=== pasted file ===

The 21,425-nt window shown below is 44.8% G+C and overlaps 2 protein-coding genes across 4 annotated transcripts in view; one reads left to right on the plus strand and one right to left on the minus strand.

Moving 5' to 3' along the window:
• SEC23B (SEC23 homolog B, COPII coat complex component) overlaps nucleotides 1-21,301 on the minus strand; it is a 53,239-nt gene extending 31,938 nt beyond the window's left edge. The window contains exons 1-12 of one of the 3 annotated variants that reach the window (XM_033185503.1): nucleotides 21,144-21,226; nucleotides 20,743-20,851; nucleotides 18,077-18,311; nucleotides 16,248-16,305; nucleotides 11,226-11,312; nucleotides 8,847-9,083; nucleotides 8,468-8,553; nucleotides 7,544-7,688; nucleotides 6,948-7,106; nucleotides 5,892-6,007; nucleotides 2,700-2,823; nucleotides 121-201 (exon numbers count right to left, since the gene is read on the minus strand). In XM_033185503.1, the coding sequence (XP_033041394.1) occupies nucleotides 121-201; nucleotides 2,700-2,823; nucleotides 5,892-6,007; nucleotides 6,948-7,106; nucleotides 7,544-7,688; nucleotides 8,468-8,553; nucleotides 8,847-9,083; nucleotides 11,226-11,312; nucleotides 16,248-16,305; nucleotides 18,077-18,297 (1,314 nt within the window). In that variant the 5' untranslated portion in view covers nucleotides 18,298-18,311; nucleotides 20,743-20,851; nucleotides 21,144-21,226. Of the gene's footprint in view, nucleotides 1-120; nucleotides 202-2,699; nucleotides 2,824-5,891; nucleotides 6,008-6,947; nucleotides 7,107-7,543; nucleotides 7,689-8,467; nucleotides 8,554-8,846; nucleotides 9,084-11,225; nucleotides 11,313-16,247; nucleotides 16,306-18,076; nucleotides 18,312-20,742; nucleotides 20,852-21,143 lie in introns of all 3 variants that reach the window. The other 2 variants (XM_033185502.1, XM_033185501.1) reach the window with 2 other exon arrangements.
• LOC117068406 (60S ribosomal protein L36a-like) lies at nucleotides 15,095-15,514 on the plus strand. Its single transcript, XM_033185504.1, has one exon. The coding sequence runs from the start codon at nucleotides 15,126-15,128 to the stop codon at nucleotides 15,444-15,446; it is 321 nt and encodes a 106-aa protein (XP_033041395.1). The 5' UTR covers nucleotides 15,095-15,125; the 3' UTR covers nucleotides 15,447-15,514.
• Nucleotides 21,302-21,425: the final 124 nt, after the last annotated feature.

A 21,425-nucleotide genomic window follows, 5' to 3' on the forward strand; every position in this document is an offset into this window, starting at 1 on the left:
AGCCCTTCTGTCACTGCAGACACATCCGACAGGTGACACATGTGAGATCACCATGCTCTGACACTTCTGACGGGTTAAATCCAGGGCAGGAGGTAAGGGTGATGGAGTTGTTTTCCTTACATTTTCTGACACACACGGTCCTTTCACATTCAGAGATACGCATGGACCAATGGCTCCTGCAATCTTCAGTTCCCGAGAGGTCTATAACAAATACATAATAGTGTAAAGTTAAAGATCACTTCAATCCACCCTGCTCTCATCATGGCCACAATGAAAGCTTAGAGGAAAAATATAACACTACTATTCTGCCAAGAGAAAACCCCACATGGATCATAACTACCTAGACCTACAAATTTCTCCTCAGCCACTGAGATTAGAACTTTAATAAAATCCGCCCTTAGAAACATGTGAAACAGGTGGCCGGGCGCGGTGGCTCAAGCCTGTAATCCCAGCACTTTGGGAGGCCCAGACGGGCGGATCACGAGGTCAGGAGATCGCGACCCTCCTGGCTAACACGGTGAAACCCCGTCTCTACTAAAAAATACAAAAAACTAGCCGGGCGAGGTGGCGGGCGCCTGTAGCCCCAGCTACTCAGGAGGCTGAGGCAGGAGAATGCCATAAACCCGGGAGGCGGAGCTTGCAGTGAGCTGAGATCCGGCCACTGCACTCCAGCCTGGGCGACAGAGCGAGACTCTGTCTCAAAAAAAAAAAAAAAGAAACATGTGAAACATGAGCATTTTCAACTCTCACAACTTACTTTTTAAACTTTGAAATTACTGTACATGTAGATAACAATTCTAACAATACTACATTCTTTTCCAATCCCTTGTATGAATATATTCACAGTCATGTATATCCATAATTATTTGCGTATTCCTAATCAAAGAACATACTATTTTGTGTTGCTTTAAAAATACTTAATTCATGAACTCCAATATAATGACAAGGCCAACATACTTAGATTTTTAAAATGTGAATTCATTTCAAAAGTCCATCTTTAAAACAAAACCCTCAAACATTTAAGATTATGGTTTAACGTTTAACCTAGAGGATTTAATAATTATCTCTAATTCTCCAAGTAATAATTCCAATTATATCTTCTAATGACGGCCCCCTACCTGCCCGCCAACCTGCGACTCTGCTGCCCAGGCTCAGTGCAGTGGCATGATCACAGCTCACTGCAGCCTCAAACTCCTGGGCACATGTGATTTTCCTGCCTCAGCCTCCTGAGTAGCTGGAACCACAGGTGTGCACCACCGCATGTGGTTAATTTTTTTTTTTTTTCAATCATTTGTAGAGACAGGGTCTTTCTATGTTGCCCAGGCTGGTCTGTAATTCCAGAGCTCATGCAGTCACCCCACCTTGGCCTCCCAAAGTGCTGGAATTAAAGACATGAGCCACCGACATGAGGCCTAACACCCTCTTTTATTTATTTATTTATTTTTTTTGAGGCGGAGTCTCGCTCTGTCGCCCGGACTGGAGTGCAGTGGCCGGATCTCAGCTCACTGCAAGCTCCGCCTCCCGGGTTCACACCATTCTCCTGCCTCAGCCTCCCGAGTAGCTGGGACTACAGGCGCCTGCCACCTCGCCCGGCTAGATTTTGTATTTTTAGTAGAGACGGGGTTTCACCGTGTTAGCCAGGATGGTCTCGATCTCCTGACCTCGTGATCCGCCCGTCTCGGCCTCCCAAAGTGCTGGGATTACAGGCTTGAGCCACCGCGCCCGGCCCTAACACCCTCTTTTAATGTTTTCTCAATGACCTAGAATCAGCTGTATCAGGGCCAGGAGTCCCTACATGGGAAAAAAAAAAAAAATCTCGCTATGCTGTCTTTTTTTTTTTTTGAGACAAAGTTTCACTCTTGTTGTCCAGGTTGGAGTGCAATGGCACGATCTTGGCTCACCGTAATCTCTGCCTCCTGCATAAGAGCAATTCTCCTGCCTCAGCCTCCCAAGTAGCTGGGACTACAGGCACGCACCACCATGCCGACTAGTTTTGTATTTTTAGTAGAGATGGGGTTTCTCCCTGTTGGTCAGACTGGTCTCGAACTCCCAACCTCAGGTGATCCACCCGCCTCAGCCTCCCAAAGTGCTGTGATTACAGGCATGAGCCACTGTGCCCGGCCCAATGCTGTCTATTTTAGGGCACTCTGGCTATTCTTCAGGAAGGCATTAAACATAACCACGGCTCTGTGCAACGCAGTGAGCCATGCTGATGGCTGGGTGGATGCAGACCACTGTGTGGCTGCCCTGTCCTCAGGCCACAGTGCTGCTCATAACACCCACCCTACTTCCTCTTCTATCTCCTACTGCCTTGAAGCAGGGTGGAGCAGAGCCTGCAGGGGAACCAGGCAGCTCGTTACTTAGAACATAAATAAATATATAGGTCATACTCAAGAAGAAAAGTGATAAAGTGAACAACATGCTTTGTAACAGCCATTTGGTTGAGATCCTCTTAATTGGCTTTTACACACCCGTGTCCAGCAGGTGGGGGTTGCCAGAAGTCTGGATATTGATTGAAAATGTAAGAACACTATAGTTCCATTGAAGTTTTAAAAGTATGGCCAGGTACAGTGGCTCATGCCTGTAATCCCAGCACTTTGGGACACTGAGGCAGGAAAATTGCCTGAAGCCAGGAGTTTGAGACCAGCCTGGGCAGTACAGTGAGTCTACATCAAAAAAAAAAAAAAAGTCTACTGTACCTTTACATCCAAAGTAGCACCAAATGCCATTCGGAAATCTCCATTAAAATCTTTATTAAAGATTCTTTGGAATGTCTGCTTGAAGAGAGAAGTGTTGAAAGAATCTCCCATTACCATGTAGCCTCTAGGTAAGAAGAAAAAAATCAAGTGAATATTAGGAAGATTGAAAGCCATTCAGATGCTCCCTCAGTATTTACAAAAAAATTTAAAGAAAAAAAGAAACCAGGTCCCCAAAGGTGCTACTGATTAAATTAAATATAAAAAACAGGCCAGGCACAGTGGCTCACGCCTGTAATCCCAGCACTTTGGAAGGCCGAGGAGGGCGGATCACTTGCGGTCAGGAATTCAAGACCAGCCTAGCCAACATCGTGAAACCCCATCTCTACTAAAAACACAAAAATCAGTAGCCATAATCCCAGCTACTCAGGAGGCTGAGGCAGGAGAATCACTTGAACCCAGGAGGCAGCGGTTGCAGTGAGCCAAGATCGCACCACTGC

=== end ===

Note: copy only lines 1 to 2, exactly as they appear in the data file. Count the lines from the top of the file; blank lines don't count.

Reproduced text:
The 21,425-nt window shown below is 44.8% G+C and overlaps 2 protein-coding genes across 4 annotated transcripts in view; one reads left to right on the plus strand and one right to left on the minus strand.

Moving 5' to 3' along the window: